Spending your evenings with your mother and the town’s drunk may seem like an unpleasant experience for an 8-year-old girl, but for Abby, it was God giving her the opportunity to save a man for eternity.
Abigail Lobos, or Abby as her mother calls her, was only four years old when she lost her father to appendicitis. Growing up without him was a struggle for the whole family. Money became scarce and Abby’s mother, Maria, was left to support her four children and three grandchildren.
“My husband was an informal salesman. After he passed away, his brother took all the merchandise he used to sell, and we were left with nothing,” Maria explains.
The Lobos family lives in Tactic, a town located in a valley surrounded by mountains. Although the area has beautiful landscapes, almost 40 per cent of the population suffers from poverty and 10 per cent suffers from extreme poverty. Abby and her seven family members are forced to live in a two-bedroom house made of wood with a tin sheet roof. In spite of their circumstances, Maria taught her family to always trust God.
“My children are growing up fatherless, but they have a Father in Heaven. I tell my children to always pray, because God is the only one who can guide us,” Maria says. And so they did.
A year after losing the main provider of the house, Abby’s brother, Bayron, was enrolled at Compassion’s Josue [Joshua] Child Development Centre. A year after that, Abby was also enrolled in the programme.
Having two of her children in the programme brought some relief to Abby’s mother, as both children are now receiving nutritious meals, medical check-ups, school supplies and Bible lessons.
The Bible lessons at the centre ignited a love for Scripture in Abby. She had heard about Jesus at home, but she got to know Him at the child development centre through a special activity called Children’s Church. Wendy, the centre’s assistant, explained some of the activities they do to engage children in becoming fulfilled Christians. “In Children’s Church, kids pray, have devotionals, festivals, worship time, games and watch Christian movies.
They invite children from all over the town to participate in these evangelistic activities that have helped bring more children to the feet of the Lord.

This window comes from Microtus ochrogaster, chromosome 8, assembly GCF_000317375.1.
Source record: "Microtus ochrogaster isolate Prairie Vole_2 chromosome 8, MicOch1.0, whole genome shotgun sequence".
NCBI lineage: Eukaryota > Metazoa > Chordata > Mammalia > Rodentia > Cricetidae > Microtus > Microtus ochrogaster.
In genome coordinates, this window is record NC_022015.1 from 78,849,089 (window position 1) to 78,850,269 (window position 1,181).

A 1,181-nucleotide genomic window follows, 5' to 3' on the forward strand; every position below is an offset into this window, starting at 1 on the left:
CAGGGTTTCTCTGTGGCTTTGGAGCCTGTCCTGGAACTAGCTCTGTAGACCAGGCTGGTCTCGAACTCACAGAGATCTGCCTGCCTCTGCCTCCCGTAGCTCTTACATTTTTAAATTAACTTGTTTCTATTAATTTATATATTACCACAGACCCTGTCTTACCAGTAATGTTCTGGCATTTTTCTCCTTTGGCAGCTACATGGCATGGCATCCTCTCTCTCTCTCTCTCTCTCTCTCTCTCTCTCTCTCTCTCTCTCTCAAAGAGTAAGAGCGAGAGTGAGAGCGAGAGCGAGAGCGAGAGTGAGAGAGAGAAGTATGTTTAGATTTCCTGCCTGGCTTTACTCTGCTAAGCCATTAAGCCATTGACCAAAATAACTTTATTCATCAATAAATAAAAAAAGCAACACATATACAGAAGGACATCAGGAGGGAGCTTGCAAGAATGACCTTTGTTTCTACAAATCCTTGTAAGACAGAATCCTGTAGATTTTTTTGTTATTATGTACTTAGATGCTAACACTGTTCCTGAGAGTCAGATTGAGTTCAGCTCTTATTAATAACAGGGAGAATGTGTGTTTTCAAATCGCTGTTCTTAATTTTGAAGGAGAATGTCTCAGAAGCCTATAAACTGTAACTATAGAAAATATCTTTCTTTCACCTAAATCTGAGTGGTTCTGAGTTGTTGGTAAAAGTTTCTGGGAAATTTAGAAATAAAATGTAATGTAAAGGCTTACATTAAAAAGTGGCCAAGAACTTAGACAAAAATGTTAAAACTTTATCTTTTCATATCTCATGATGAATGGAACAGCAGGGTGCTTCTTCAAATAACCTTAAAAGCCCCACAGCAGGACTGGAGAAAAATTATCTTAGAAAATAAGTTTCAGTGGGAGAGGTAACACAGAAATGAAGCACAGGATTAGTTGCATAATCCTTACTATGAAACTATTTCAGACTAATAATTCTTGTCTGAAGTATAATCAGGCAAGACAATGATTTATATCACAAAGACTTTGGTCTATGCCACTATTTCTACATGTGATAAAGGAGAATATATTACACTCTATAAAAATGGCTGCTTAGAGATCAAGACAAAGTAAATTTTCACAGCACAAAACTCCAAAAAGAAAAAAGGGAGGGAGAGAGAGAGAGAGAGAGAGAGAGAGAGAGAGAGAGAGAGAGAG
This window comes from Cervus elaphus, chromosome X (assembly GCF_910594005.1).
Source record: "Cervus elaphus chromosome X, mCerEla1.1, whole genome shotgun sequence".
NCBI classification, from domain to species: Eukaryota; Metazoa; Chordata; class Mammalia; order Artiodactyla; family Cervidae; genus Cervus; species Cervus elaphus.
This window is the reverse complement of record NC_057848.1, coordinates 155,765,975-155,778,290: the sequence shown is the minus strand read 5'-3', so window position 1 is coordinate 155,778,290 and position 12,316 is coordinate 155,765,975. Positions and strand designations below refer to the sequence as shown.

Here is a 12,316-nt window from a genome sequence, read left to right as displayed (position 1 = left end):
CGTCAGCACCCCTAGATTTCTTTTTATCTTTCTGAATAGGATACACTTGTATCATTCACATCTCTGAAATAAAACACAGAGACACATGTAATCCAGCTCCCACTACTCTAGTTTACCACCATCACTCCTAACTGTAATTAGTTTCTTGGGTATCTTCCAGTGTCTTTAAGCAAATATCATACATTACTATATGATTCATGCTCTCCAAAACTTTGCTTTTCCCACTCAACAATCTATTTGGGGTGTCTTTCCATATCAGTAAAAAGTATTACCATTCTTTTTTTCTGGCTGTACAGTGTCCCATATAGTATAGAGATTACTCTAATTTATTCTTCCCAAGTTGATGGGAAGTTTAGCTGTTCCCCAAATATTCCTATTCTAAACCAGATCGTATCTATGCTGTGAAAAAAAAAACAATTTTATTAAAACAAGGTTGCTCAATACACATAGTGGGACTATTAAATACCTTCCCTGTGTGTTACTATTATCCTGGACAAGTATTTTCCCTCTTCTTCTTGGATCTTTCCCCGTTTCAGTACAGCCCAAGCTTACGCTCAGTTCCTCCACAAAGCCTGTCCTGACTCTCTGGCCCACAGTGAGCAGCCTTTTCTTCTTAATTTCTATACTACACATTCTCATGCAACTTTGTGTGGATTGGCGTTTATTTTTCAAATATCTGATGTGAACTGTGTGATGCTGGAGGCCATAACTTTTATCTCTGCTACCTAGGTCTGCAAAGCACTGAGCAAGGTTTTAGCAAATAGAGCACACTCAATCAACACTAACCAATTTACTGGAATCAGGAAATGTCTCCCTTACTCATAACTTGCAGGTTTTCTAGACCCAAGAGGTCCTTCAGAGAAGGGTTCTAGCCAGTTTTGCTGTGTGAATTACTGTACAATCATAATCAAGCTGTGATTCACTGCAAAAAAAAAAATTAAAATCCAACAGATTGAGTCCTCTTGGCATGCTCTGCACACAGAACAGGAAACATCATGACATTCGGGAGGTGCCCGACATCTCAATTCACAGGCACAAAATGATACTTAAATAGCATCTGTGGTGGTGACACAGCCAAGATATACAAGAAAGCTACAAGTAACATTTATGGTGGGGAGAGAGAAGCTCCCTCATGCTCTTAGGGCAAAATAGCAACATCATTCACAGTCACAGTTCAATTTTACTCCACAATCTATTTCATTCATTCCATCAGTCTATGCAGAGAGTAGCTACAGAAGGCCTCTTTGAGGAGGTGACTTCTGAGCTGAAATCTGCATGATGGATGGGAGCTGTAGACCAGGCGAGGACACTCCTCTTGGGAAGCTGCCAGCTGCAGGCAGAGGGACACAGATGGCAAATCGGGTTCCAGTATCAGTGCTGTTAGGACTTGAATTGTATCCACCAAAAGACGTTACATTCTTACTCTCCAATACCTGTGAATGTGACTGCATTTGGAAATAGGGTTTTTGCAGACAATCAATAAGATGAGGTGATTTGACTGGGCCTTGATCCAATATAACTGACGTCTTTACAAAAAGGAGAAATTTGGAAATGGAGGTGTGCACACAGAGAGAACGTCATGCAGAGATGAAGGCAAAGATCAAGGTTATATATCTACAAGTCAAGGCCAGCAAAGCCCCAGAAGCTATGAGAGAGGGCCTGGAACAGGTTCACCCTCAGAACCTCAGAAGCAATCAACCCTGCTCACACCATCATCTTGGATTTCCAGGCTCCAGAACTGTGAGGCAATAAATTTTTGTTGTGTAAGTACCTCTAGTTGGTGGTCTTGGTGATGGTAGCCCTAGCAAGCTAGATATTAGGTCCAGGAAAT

Abby did not know she would put what she learnt about Jesus into practice with a man who was famous in town for having a drinking problem. Holding a cane, 75-year-old Timoteo would limp his way to Maria’s tortilleria [tortilla shop] and beg for something to eat.
“We gave him food and tortillas. We helped him because even though we did not have much for ourselves, God tells us to share with our neighbours,” Maria states. “He would come by and ask us to let him rest in the tortilleria. When night came, he would sleep in the town cemetery, one block away from the tortilla shop, inside unused mausoleums.”
Abby says, “I was sad when my mother told me how Mr. Timoteo’s wife passed away on the streets from drinking too much.”
Maria and Abby started treating Mr. Timoteo like family, giving him food and occasionally some medicine when he got ill. With time, Mr. Timoteo started to open up to Abby and her mother. He confessed that he had sleeping problems.
“He used to dream that when he passed away he would stay in a dark place. Not getting into heaven was his biggest fear, and he kept saying that he did not want to die on the street like his wife did,” Maria explains. Trying to make the man feel better in his heart, Abby always encouraged him.“I would go up to him and tell him that Jesus is His Saviour and if he accepted God [into his heart], he would feel better,” Abby saya. Every time Mr. Timoteo would come by the tortilleria, Abby would talk to him about Jesus. “I told him about His sacrifice on the cross for our sins.”